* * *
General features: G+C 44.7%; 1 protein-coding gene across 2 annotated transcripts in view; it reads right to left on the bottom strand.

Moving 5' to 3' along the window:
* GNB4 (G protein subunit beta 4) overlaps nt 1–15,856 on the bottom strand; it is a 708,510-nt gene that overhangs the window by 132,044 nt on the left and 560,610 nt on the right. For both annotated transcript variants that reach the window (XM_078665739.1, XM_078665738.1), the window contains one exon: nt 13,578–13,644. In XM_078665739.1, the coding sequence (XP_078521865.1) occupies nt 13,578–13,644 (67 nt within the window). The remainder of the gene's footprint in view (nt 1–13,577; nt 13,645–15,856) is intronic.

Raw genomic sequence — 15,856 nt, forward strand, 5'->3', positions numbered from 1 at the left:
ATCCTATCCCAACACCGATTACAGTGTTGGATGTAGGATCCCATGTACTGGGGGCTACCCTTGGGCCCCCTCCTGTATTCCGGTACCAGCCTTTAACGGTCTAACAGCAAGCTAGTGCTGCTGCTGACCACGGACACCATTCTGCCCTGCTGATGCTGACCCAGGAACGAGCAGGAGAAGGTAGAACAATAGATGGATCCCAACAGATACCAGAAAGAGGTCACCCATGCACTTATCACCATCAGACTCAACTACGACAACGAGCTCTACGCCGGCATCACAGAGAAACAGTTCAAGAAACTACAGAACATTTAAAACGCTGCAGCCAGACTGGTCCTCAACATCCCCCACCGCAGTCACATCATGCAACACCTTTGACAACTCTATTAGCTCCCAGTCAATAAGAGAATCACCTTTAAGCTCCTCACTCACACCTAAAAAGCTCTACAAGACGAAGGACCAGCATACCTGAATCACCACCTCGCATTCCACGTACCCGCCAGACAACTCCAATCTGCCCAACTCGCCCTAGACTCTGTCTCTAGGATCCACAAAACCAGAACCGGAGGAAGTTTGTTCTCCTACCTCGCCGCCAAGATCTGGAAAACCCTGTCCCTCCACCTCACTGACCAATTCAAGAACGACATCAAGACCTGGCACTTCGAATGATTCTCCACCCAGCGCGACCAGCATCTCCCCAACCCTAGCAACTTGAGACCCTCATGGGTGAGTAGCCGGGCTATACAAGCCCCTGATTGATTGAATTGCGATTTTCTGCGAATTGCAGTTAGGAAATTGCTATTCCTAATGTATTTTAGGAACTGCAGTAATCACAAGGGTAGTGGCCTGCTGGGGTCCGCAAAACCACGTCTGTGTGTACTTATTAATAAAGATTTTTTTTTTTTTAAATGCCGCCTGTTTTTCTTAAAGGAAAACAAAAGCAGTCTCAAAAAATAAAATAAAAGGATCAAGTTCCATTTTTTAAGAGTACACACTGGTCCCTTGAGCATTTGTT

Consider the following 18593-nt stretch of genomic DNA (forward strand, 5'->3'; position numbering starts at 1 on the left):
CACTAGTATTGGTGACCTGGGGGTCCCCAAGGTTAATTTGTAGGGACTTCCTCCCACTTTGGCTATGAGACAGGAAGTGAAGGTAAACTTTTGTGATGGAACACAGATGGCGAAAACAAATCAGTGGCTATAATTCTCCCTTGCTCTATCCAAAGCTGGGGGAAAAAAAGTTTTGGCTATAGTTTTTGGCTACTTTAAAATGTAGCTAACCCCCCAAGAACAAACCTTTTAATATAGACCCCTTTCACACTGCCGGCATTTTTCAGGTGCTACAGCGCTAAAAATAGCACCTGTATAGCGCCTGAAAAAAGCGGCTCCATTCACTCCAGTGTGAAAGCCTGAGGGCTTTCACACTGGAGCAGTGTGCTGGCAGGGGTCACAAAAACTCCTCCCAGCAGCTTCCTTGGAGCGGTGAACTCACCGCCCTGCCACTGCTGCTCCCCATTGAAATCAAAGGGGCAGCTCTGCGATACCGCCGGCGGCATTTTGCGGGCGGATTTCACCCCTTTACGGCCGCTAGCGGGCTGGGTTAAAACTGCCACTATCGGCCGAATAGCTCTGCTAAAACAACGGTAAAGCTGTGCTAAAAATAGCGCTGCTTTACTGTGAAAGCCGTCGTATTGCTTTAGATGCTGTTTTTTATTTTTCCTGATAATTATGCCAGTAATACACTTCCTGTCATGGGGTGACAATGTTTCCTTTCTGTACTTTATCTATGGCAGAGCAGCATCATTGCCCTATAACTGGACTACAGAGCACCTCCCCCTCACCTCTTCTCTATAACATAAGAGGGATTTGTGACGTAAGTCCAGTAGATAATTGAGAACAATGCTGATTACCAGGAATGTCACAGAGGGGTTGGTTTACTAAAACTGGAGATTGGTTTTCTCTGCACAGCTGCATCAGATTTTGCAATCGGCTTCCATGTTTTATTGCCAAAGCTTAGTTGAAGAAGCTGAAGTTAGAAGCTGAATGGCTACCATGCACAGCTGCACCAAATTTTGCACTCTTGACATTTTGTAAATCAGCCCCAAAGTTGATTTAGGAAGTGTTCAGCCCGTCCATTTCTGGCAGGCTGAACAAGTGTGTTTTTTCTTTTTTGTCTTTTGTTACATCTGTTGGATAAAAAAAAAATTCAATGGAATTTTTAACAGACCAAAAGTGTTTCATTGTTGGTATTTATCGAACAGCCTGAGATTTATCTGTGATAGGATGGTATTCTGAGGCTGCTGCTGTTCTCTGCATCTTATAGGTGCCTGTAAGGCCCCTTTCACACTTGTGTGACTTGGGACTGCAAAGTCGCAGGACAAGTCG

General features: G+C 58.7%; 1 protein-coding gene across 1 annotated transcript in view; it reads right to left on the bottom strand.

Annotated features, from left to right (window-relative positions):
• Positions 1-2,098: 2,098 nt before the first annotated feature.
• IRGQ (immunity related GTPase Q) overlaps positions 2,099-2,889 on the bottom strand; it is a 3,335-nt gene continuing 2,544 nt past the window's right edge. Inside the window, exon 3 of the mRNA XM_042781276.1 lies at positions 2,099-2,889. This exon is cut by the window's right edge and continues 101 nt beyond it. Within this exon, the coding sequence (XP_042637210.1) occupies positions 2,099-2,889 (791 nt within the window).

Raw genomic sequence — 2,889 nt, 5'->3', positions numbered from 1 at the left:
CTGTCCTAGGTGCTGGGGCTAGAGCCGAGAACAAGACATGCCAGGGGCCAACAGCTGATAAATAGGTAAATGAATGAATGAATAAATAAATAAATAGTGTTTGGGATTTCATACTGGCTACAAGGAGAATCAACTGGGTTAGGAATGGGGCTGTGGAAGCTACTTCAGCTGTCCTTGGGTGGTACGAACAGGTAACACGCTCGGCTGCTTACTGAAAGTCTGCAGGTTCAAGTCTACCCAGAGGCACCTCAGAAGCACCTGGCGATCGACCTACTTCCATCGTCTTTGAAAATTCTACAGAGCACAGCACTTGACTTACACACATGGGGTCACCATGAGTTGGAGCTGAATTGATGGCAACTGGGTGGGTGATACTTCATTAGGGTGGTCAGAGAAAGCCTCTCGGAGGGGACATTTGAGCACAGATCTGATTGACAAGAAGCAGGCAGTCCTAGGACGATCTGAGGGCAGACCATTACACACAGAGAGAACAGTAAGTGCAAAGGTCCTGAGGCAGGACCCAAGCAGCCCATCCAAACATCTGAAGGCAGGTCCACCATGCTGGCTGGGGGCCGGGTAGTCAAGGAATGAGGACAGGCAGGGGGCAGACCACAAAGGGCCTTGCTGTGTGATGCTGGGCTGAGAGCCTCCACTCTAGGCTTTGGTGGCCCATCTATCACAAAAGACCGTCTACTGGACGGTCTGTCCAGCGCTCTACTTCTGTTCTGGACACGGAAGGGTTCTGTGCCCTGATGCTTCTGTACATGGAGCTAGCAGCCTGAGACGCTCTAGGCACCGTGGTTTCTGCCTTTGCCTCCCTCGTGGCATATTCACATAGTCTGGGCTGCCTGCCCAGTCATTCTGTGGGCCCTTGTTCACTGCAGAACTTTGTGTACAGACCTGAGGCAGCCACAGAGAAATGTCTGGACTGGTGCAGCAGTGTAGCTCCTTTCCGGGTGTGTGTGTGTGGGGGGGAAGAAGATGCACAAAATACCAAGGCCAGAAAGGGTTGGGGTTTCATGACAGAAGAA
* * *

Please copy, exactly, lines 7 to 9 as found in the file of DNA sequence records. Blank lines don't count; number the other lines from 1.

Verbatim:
CACTAGTATTGGTGACCTGGGGGTCCCCAAGGTTAATTTGTAGGGACTTCCTCCCACTTTGGCTATGAGACAGGAAGTGAAGGTAAACTTTTGTGATGGAACACAGATGGCGAAAACAAATCAGTGGCTATAATTCTCCCTTGCTCTATCCAAAGCTGGGGGAAAAAAAGTTTTGGCTATAGTTTTTGGCTACTTTAAAATGTAGCTAACCCCCCAAGAACAAACCTTTTAATATAGACCCCTTTCACACTGCCGGCATTTTTCAGGTGCTACAGCGCTAAAAATAGCACCTGTATAGCGCCTGAAAAAAGCGGCTCCATTCACTCCAGTGTGAAAGCCTGAGGGCTTTCACACTGGAGCAGTGTGCTGGCAGGGGTCACAAAAACTCCTCCCAGCAGCTTCCTTGGAGCGGTGAACTCACCGCCCTGCCACTGCTGCTCCCCATTGAAATCAAAGGGGCAGCTCTGCGATACCGCCGGCGGCATTTTGCGGGCGGATTTCACCCCTTTACGGCCGCTAGCGGGCTGGGTTAAAACTGCCACTATCGGCCGAATAGCTCTGCTAAAACAACGGTAAAGCTGTGCTAAAAATAGCGCTGCTTTACTGTGAAAGCCGTCGTATTGCTTTAGATGCTGTTTTTTATTTTTCCTGATAATTATGCCAGTAATACACTTCCTGTCATGGGGTGACAATGTTTCCTTTCTGTACTTTATCTATGGCAGAGCAGCATCATTGCCCTATAACTGGACTACAGAGCACCTCCCCCTCACCTCTTCTCTATAACATAAGAGGGATTTGTGACGTAAGTCCAGTAGATAATTGAGAACAATGCTGATTACCAGGAATGTCACAGAGGGGTTGGTTTACTAAAACTGGAGATTGGTTTTCTCTGCACAGCTGCATCAGATTTTGCAATCGGCTTCCATGTTTTATTGCCAAAGCTTAGTTGAAGAAGCTGAAGTTAGAAGCTGAATGGCTACCATGCACAGCTGCACCAAATTTTGCACTCTTGACATTTTGTAAATCAGCCCCAAAGTTGATTTAGGAAGTGTTCAGCCCGTCCATTTCTGGCAGGCTGAACAAGTGTGTTTTTTCTTTTTTGTCTTTTGTTACATCTGTTGGATAAAAAAAAAATTCAATGGAATTTTTAACAGACCAAAAGTGTTTCATTGTTGGTATTTATCGAACAGCCTGAGATTTATCTGTGATAGGATGGTATTCTGAGGCTGCTGCTGTTCTCTGCATCTTATAGGTGCCTGTAAGGCCCCTTTCACACTTGTGTGACTTGGGACTGCAAAGTCGCAGGACAAGTCG

General features: G+C 58.7%; 1 protein-coding gene across 1 annotated transcript in view; it reads right to left on the bottom strand.

Annotated features, from left to right (window-relative positions):